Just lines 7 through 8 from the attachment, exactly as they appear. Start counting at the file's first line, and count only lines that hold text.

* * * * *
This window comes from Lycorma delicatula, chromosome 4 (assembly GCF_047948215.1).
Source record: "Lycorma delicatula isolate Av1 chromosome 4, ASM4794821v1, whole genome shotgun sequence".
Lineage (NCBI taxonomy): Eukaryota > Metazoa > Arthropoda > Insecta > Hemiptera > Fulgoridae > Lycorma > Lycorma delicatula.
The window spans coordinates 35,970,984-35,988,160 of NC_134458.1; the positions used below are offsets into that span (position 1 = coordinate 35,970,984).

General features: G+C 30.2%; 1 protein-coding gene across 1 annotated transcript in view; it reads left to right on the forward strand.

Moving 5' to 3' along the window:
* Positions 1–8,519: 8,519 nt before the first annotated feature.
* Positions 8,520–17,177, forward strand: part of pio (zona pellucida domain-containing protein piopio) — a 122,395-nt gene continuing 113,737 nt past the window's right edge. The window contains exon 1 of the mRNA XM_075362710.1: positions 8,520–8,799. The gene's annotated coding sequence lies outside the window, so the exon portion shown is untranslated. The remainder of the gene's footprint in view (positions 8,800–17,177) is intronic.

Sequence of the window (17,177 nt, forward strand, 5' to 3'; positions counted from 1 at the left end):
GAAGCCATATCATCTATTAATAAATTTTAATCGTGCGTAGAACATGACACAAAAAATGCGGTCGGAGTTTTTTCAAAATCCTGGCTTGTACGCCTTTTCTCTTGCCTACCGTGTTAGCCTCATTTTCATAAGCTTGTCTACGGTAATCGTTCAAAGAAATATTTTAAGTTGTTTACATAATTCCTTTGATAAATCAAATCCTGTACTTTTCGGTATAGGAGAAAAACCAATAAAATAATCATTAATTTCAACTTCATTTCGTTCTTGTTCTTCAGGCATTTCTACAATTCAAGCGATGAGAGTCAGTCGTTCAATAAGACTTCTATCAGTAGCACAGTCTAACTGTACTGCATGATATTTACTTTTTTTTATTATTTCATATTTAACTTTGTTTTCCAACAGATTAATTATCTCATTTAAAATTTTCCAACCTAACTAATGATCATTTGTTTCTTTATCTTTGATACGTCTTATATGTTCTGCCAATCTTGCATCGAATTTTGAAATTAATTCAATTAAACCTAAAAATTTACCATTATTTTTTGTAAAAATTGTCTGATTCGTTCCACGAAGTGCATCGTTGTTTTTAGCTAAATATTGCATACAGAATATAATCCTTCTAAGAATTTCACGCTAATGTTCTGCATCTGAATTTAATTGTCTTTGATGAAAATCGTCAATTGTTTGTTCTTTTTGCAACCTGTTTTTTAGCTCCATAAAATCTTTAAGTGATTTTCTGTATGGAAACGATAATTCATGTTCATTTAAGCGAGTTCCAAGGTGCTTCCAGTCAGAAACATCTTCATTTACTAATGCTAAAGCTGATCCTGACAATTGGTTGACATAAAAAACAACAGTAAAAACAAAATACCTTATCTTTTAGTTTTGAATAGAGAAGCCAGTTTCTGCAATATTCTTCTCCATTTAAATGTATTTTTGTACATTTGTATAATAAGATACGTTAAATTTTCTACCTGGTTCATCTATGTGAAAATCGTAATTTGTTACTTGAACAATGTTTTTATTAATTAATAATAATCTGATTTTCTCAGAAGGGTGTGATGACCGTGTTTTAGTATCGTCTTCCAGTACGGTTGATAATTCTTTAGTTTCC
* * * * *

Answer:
* Positions 1–8,519: 8,519 nt before the first annotated feature.
* Positions 8,520–17,177, forward strand: part of pio (zona pellucida domain-containing protein piopio) — a 122,395-nt gene continuing 113,737 nt past the window's right edge. The window contains exon 1 of the mRNA XM_075362710.1: positions 8,520–8,799. The gene's annotated coding sequence lies outside the window, so the exon portion shown is untranslated. The remainder of the gene's footprint in view (positions 8,800–17,177) is intronic.